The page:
|Publication number||US6550323 B1|
|Application number||US 09/513,630|
|Publication date||Apr 22, 2003|
|Filing date||Feb 28, 2000|
|Priority date||Feb 28, 2000|
|Publication number||09513630, 513630, US 6550323 B1, US 6550323B1, US-B1-6550323, US6550323 B1, US6550323B1|
|Inventors||Gia Van Nguyen, Florence de Boisfleury, Jean Luc Dheur|
|Original Assignee||The Goodyear Rubber & Tire Company|
|Export Citation||BiBTeX, EndNote, RefMan|
|Patent Citations (6), Referenced by (18), Classifications (13), Legal Events (5)|
|External Links: USPTO, USPTO Assignment, Espacenet|
The invention relates to an apparatus, which can be used for testing the fatigue properties of cords and filaments. The cords or filaments may be tested independently, or as part of a composite embedded in an elastomeric or plastic matrix.
Conventional apparatus for testing the fatigue properties of a filament or cord apply a constant load, while bending or reverse bending a sample of the filament or cord around one or more pulleys or rollers by using a reciprocating driving mechanism. When a reciprocating motion of a filament or cord is applied around pulleys or rollers, the bending load effects a given length of the sample instead of a localized area. When using a standard one or three roll apparatus, the samples subjected to fatigue testing are not subjected to a uniform number of cycles along their is length. The spreading out of the fatigue over this localized area leads to inaccurate fatigue results. The shorter the length of sample, the more accurate will be the results of the test, which will better represent the actual properties of the material.
An important characteristic of the fatigue performance of a material is its fatigue limit. In the prior art, fatigue limit is determined using numerous test at constant stress amplitude. The constant stress amplitude is progressively reduced to localize the fatigue limit. When the limit is approached, the length of time needed to run the standard fatigue test increases accordingly, and such tests are becoming increasingly expensive. Furthermore, close to the fatigue limit, dispersion becomes high and the number of tests for each level of stress amplitude has to be increased to make the determination statistically valid.
Fatigue failure is due to repetitive stresses. The relation between the maximum level of stress S of the repetitive stresses and the number of cycles N is represented by
i.e S is a function of the logarithm of N
Where S represents the constant stress amplitude, and N represents the number of cycles to failure.
As S is decreased to the fatigue limit, N increases infinitely. If the cord is maintained below this stress limit, the material will never fail due to fatigue.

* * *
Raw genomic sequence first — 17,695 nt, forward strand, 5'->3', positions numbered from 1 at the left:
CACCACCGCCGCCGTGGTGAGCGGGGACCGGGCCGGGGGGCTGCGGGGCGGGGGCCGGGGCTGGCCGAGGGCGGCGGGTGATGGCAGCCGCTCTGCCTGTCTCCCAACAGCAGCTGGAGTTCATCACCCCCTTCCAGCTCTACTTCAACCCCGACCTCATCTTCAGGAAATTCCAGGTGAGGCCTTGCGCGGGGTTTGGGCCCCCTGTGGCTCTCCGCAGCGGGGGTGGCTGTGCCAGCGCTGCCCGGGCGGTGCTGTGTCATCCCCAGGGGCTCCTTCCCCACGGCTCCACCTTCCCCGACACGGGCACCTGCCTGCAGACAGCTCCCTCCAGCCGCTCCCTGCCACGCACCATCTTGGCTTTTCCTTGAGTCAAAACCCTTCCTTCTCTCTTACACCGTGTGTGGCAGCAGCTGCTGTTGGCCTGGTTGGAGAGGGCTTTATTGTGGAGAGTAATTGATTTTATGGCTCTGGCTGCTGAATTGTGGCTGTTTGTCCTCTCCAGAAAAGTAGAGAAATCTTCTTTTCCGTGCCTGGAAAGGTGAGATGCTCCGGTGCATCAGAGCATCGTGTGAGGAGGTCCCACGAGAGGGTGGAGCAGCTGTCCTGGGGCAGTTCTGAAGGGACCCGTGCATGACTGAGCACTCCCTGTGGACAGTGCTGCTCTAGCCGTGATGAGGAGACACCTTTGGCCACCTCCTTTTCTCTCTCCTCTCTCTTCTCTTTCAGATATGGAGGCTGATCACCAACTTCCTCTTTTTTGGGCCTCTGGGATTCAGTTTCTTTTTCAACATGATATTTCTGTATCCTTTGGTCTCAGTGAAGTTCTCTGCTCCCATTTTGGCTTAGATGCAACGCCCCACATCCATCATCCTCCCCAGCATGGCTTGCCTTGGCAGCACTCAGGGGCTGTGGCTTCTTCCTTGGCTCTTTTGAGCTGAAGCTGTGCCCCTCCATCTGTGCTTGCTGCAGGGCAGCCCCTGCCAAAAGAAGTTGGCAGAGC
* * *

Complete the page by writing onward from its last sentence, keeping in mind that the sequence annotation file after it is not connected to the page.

It is an object of fatigue testing to determine the fatigue stress limit of a material. In prior art fatigue tests, where steel filaments or cables are tested, for example, the tests are done using a constant level of stress, and a constant cycling time for the repetitive flexing. Also, when steel cables are tested, the steel filaments used to make the cable are in contact with each other, and their movement relative to each other causes the filaments to fret. The fretting may cause the cord, cable of filament to break prematurely, and may give erroneous fatigue data. This fretting is significant, however, only at a large number of cycles, and is negligible at a low number of cycles.
It is an object of this invention to reduce the number of test cycles in fatigue testing.
It is also an object of this invention to provide an apparatus for testing the fatigue properties of a filament or cable which provides more accurate, reproducible results, and minimizes the amount of time needed to obtain the results.
Other objects of the invention will be apparent from the following description and claims.
An apparatus for fatigue testing cord, cable or filamentary material comprises (a) a tensioner (14) for controlling the tension of a cord, cable, or filament (12) to be tested, whereby a first end of the cord, cable or filament (12) is attached to the tensioner (14), (b) a rolling mechanism (30) directly or indirectly attached to said tensioner (14) by cord, cable, or filament (12) for bending the cord, cable, or filament (12), the rolling mechanism (30) comprising a stationary roller (18) and non-stationary roller (20), wherein the non-stationary roller (20) rides against the stationary roller (18), and (c) a crank arm (22) connecting the non-stationary roller (20) to a rotating driving mechanism (24), whereby the crank arm (22) is attached to the driving mechanism (24) at a perimeter thereof, and when the driving mechanism (24) rotates, the crank arm (22) causes the non-stationary roller (20) to move back and forth.